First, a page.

Europe has a unique position in the world stemming from its long-standing interaction with all countries in the world, adherence to universal humanistic values and the will as well as capacity in mobilising knowledge towards sustainable development, economic growth and competitiveness. The European research area (ERA) and its international dimension provide a powerful opportunity for defining Europe's role in S&T for its own sustainable development as well as its partner regions and the global level.The EU's pioneering experience in promoting N-S and S-S partnerships in science and technology as well as human and institutional capacity building is a valuable asset upon which Europe may build its future relationship with its partner in the developing world based on the principle of mutual interest. As the international S&T cooperation programme (INCO) believes that knowledge cannot be reduced to the status of a commodity that must be produced to remove a development bottle-neck it seeks to include the knowledge system of developing countries in the generation and use of development relevant knowledge. This is the preferred approach of INCO research efforts, reflecting its philosophy of promoting active partnerships in RTD.
A new report, ‘The social, economic and environmental value of agricultural productivity in the European Union’, has been published by the Humboldt Forum for Food and Agriculture in Germany. The study assesses data on the economic, social and environmental effects of productive agriculture (which uses modern technologies such as agricultural machinery, new seed varieties, organic and/or mineral fertilizers, and plant protection products and solutions) in the EU. According to the findings, each percentage point increase in agricultural productivity in the EU: feeds more than 10 million humans per year; increases the annual social welfare generated in European agriculture by approximately 500 million; contributes €500 to the annual income of an average EU farmer; reduces net virtual land imports by about 1.2 million hectares; acts to save 220 million tons in CO2 emissions; preserves global biodiversity equivalent to fauna and flora of up to 600,000 hectares of rainforest. Switching to low input agricultural methods, with average 31 % lower yields than productive agriculture in the EU, would come at the cost of these benefits, according to the report's authors. http://www.farming.co.uk/news/article/9137 (Farming Online UK, 04/11/2013)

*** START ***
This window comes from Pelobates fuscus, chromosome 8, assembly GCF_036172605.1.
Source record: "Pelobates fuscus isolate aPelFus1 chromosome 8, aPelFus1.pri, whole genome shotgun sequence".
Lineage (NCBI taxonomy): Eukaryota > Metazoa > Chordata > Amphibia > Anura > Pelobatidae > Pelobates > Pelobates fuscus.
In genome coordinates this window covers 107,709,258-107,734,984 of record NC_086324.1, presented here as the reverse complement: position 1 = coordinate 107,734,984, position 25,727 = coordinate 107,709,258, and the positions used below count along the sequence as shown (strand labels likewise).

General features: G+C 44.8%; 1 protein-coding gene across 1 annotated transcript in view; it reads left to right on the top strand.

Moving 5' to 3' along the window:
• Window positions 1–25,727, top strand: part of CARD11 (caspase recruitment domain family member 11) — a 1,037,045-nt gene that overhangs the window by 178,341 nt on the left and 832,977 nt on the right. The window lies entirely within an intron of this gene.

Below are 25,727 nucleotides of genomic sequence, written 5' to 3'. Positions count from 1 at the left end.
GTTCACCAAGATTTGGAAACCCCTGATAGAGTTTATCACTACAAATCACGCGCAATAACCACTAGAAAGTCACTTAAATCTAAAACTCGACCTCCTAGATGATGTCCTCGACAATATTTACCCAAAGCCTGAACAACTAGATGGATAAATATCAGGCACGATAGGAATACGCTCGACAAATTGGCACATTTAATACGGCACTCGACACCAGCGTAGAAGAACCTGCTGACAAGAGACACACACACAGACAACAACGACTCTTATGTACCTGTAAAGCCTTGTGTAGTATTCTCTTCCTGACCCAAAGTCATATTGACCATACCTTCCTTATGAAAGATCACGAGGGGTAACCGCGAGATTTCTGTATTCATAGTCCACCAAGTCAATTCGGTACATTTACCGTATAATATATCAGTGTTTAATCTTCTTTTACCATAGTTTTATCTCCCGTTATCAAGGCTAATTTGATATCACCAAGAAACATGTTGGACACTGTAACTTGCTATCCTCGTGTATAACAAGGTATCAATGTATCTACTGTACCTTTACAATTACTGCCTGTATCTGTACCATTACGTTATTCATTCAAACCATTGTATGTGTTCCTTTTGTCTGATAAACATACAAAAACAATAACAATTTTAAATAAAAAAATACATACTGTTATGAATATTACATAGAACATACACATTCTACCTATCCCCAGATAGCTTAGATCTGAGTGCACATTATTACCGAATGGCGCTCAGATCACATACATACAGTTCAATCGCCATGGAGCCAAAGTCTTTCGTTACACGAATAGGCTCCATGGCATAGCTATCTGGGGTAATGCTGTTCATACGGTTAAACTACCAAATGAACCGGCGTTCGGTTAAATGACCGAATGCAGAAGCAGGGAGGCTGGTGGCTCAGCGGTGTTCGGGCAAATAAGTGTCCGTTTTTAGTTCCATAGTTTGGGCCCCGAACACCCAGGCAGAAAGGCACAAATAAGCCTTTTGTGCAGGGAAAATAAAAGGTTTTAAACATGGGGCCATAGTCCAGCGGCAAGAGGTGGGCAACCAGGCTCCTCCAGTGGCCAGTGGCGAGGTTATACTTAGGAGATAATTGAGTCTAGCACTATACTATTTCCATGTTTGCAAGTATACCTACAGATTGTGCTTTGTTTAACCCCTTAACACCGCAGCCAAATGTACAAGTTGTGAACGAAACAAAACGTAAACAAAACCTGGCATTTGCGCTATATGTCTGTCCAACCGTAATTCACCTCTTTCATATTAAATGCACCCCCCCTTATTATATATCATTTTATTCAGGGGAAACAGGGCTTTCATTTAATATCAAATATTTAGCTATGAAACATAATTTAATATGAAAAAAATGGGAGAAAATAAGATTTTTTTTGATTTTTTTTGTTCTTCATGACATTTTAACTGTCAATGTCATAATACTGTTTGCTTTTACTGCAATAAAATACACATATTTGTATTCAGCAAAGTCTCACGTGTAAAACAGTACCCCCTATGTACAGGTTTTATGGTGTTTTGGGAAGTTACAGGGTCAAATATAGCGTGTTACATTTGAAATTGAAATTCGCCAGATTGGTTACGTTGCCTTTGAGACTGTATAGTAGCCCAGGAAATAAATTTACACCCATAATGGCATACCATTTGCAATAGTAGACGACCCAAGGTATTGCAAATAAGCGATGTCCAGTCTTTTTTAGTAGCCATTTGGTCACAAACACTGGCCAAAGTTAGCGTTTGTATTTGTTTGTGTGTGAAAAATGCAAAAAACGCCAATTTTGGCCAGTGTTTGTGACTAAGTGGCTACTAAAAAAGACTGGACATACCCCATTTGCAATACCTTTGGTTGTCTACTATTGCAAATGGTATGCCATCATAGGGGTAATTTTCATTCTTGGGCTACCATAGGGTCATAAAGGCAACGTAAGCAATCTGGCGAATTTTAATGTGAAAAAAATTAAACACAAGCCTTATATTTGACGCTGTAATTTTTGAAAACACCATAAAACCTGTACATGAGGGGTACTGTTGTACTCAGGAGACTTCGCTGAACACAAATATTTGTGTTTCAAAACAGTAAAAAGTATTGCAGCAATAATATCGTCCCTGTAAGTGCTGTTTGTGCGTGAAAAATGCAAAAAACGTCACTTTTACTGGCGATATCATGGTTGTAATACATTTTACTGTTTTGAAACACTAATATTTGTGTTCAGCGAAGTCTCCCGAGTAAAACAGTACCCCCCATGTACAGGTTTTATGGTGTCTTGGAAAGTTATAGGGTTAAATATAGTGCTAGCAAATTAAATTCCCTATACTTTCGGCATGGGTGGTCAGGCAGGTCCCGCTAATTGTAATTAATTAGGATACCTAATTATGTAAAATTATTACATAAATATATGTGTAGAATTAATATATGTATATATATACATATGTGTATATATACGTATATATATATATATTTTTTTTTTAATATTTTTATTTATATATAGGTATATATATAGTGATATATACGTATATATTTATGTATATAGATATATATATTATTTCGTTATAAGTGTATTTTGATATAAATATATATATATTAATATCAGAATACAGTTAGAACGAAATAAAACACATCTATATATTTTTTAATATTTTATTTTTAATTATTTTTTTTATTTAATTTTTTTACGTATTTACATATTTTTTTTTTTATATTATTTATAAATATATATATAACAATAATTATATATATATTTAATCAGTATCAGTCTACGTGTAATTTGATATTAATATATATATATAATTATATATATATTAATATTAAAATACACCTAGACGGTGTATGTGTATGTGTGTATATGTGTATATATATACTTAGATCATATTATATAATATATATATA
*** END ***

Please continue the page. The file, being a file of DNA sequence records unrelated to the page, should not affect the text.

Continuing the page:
DG-DEVCO’s of the European Commission is reconsidering its approach to agricultural research for development (AR4D) in the context of current policy priorities on sustainable agriculture, nutrition and resilience and how it is positioned within the European and global agenda to achieve maximum impact. There are four main pillars: Ensuring the success of global and regional AR4D initiatives, building on existing AR4D initiatives and African research organisations supporting the Comprehensive Africa Agriculture Development Programme (CAADP) process; Improving European leadership, coordination and influence, in particular complementing the Horizon 2020 programme of Directorate General Research and Innovation (DG RTD);. Exploring new strategic directions to put research into use and achieve impact, particularly on innovation and value chains, and Ensuring that AR4D delivers impact at country and local level. (EuropeAid, 11/10/2014)
The Joint Africa-EU Strategy, adopted in Lisbon in December 2007, provides a long-term vision for a strategic partnership between Africa and the European Union. The EC is supporting Agricultural Research for Development (ARD) as part of its EU Development and Research policies. The 7th Framework Programme for Research and Technology – Food Agriculture and Biotechnologies (FP7-FAB) and the Food Security Thematic Programme (FSTP) are the two main instruments contributing to the support of ARD at the global, continental and sub-regional level. As such, the EC has facilitated a consultation between European and African ARD experts, organized by the Forum for Agricultural Research in Africa (FARA) and the European Forum on Agricultural Research for Development (EFARD), making use of their existing Platform for African – European Partnership on Agricultural Research for Development (PAEPARD). The workshop was supported and facilitated by CTA. The general objective of the consultation was to establish priority areas of cooperation to increase the impact of agricultural research and knowledge systems on rural productivity, poverty reduction, food security and sustainable management of natural resources. More specifically, it was to identify targeted research topics and activities, taking into account the 10 broad priority areas to be funded in 2009 and beyond by FP7-FAB and the FSTP global non-CGIAR components in order to assure coherence, complementarily and synergy among the two programmes.